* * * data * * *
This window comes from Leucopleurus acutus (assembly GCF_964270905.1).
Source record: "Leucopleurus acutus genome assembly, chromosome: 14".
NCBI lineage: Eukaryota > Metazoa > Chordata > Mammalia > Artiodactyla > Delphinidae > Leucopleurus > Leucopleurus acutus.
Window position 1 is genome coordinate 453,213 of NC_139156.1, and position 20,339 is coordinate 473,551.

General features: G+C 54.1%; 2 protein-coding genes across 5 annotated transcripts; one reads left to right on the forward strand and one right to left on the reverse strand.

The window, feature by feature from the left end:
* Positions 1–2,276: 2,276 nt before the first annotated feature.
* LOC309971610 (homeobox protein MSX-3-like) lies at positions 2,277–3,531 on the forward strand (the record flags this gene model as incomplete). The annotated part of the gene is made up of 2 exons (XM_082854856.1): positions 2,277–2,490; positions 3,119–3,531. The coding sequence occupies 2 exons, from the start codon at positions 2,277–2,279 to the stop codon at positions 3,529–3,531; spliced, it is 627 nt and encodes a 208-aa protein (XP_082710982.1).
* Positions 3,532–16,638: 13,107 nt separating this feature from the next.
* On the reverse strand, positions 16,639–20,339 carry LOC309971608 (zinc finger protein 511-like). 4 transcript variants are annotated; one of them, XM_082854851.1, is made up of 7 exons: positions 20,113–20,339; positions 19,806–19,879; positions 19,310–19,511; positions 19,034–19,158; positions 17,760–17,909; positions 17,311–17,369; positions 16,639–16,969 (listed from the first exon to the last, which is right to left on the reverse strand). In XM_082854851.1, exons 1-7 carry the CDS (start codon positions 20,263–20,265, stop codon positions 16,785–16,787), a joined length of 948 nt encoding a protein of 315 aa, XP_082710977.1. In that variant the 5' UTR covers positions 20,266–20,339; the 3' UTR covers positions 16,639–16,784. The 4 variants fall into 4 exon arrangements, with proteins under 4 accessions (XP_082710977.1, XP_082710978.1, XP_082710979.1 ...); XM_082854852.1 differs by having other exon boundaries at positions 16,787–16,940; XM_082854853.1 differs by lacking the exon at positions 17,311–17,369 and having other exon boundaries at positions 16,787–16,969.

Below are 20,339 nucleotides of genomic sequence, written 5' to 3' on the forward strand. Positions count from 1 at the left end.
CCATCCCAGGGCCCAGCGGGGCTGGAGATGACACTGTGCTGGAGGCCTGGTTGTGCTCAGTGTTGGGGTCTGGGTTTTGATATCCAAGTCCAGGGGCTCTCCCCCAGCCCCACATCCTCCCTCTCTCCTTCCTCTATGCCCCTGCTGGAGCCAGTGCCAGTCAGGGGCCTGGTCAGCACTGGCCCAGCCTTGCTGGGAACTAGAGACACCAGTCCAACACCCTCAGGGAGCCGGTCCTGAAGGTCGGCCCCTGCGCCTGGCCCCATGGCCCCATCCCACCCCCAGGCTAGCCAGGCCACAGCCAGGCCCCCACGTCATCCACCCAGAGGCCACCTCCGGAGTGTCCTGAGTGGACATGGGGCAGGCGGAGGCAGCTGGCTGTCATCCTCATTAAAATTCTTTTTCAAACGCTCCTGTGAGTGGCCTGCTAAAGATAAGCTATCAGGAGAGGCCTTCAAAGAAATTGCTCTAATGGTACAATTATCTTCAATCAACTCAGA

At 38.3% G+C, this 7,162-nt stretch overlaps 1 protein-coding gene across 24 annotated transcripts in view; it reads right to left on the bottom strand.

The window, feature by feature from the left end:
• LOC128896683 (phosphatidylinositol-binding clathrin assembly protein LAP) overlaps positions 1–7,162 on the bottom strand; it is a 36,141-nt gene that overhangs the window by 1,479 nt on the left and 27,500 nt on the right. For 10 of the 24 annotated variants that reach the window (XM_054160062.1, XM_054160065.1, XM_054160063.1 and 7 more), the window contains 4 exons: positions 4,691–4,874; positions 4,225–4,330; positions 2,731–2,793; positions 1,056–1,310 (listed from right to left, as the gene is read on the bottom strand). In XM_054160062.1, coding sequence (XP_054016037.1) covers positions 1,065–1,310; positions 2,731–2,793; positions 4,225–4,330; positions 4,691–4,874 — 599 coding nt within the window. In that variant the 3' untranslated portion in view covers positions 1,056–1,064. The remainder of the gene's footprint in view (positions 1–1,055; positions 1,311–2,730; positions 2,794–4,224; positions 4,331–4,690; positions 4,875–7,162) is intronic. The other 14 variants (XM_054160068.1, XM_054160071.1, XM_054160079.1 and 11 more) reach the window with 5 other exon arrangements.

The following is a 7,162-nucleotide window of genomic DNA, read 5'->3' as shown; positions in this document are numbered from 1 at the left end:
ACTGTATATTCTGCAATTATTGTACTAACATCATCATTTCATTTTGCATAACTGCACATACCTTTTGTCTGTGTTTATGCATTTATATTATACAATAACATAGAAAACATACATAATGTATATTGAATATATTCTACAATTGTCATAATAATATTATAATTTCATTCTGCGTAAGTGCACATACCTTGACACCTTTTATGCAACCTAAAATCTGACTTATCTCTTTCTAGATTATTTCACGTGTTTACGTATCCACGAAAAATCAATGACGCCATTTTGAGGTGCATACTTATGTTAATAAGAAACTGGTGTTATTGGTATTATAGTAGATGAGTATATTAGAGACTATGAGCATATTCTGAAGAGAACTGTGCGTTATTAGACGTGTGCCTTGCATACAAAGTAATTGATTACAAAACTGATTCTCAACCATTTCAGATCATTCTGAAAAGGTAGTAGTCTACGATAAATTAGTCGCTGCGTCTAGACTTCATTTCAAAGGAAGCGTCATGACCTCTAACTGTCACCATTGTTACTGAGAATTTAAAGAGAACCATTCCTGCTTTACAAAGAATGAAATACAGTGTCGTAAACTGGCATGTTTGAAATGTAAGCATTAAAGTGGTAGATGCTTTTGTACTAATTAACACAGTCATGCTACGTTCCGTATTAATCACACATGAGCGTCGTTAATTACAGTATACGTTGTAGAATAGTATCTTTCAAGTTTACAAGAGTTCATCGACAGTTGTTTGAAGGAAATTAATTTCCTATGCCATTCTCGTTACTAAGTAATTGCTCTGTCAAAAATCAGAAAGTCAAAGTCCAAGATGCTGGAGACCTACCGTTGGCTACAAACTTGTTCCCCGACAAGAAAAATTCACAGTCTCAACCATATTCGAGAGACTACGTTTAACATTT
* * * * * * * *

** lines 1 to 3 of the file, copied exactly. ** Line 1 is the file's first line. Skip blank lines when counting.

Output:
This window comes from Leucopleurus acutus (assembly GCF_964270905.1).
Source record: "Leucopleurus acutus genome assembly, chromosome: 14".
NCBI lineage: Eukaryota > Metazoa > Chordata > Mammalia > Artiodactyla > Delphinidae > Leucopleurus > Leucopleurus acutus.